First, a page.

Bahri is the world’s largest owner and operator of very large crude carriers (VLCCs), a market which has come under pressure recently from a jump in the supply of new vessels, while older vessels have not left the market in large numbers.
“Full year delivery is expected to be around 50, against reported scrapping in the single digits so far,” Hisham al-Nughaimish told Reuters in an interview.
Shipping fuel or bunker, which tracks crude prices, is also likely to stay around current rates levels for the rest of the year. Though it could be affected in the short term by the impact of hurricane Irma on oil prices, Nughaimish said.
Bahri exclusively transports all of Saudi Aramco’s VLCC cargoes delivered on cost, insurance and freight (CIF) basis and as such is the world’s busiest oil shipper.
“Our strategy going forward is to increase the share of lifting from other global hubs, while achieving incremental Saudi volumes,” Nughaimish said.
To cater for this expected growth, Bahri has ordered 10 new VLCCs from South Korea’s Hyundai Samho Heavy Industries (HSHI). It has received four this year and one will be completed by the end of the year to give the company a total of 41 VLCCs.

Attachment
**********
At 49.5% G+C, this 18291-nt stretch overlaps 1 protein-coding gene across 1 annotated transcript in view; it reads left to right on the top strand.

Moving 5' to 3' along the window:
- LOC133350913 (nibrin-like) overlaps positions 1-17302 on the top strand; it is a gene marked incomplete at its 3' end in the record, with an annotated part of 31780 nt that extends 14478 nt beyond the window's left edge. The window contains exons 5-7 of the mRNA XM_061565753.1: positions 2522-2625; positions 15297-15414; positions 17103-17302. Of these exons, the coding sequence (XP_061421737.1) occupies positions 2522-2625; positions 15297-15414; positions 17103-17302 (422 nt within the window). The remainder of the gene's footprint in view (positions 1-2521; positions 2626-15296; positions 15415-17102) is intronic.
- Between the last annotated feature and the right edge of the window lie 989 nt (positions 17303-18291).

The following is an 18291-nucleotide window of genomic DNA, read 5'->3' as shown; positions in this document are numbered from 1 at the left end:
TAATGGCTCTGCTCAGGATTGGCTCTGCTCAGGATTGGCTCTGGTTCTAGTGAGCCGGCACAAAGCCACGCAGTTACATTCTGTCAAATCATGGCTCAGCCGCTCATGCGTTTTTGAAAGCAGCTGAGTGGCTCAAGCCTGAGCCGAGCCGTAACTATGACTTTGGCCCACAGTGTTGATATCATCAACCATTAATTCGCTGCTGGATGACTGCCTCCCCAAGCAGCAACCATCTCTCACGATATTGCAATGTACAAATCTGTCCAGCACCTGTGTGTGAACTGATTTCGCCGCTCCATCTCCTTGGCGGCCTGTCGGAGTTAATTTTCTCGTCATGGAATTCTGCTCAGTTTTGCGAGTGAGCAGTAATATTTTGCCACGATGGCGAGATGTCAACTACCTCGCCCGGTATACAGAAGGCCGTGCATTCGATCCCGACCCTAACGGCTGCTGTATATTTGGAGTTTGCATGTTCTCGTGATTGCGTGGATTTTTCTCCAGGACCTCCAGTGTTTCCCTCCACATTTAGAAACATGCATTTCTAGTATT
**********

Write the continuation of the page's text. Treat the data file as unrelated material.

The other five will be delivered by mid-2018, Nughaimish said making it the world’s largest owner of VLCCs with 46 VLCCs.
Bahri, 22 percent-owned by Saudi sovereign wealth fund the Public Investment Fund (PIF) and 20 percent by Aramco, transports crude oil, chemicals and dry bulk, and also offers ship management services. In 2014 it merged with the former shipping arm of Aramco, Vela Marine International.
Along with Saudi Aramco, Hyundai Heavy Industries and Lamprell, Bahri is building a shipyard in Saudi Arabia to boost the local industry, as part of the kingdom’s plan to diversify the economy away from its heavy reliance on oil.
The yard will cater for all of Bahri’s requirements including its long-term ship build programme, Nughaimish said, adding the proximity of the facilities would help improve operational efficiency.